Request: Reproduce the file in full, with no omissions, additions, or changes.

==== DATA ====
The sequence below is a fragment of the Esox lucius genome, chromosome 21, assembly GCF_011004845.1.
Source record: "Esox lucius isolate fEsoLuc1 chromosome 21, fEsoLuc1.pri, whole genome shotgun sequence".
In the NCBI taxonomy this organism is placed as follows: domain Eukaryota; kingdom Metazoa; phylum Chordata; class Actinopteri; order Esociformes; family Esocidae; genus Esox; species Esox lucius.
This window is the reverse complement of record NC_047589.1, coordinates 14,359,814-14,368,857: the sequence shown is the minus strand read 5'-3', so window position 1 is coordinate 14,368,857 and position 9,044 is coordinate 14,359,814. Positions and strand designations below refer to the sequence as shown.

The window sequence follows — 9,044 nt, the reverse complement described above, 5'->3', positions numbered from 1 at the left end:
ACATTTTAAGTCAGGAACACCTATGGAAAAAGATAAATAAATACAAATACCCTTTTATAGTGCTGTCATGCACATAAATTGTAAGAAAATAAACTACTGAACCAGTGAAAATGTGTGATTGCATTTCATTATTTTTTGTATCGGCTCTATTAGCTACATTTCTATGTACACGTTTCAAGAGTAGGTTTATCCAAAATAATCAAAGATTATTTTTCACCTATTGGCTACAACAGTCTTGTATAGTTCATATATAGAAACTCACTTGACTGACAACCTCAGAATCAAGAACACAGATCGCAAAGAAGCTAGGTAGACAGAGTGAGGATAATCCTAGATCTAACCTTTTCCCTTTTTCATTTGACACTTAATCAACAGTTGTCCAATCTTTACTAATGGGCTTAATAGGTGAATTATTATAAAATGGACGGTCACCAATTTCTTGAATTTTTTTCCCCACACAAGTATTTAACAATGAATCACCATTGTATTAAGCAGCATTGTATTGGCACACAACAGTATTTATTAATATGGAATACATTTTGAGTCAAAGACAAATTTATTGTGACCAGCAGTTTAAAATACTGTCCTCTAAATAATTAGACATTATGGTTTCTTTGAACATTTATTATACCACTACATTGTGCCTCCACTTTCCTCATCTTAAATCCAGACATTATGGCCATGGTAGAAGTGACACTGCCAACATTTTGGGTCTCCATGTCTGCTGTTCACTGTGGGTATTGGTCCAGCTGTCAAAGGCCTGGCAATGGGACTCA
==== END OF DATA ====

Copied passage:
The sequence below is a fragment of the Esox lucius genome, chromosome 21, assembly GCF_011004845.1.
Source record: "Esox lucius isolate fEsoLuc1 chromosome 21, fEsoLuc1.pri, whole genome shotgun sequence".
In the NCBI taxonomy this organism is placed as follows: domain Eukaryota; kingdom Metazoa; phylum Chordata; class Actinopteri; order Esociformes; family Esocidae; genus Esox; species Esox lucius.
This window is the reverse complement of record NC_047589.1, coordinates 14,359,814-14,368,857: the sequence shown is the minus strand read 5'-3', so window position 1 is coordinate 14,368,857 and position 9,044 is coordinate 14,359,814. Positions and strand designations below refer to the sequence as shown.

The window sequence follows — 9,044 nt, the reverse complement described above, 5'->3', positions numbered from 1 at the left end:
ACATTTTAAGTCAGGAACACCTATGGAAAAAGATAAATAAATACAAATACCCTTTTATAGTGCTGTCATGCACATAAATTGTAAGAAAATAAACTACTGAACCAGTGAAAATGTGTGATTGCATTTCATTATTTTTTGTATCGGCTCTATTAGCTACATTTCTATGTACACGTTTCAAGAGTAGGTTTATCCAAAATAATCAAAGATTATTTTTCACCTATTGGCTACAACAGTCTTGTATAGTTCATATATAGAAACTCACTTGACTGACAACCTCAGAATCAAGAACACAGATCGCAAAGAAGCTAGGTAGACAGAGTGAGGATAATCCTAGATCTAACCTTTTCCCTTTTTCATTTGACACTTAATCAACAGTTGTCCAATCTTTACTAATGGGCTTAATAGGTGAATTATTATAAAATGGACGGTCACCAATTTCTTGAATTTTTTTCCCCACACAAGTATTTAACAATGAATCACCATTGTATTAAGCAGCATTGTATTGGCACACAACAGTATTTATTAATATGGAATACATTTTGAGTCAAAGACAAATTTATTGTGACCAGCAGTTTAAAATACTGTCCTCTAAATAATTAGACATTATGGTTTCTTTGAACATTTATTATACCACTACATTGTGCCTCCACTTTCCTCATCTTAAATCCAGACATTATGGCCATGGTAGAAGTGACACTGCCAACATTTTGGGTCTCCATGTCTGCTGTTCACTGTGGGTATTGGTCCAGCTGTCAAAGGCCTGGCAATGGGACTCA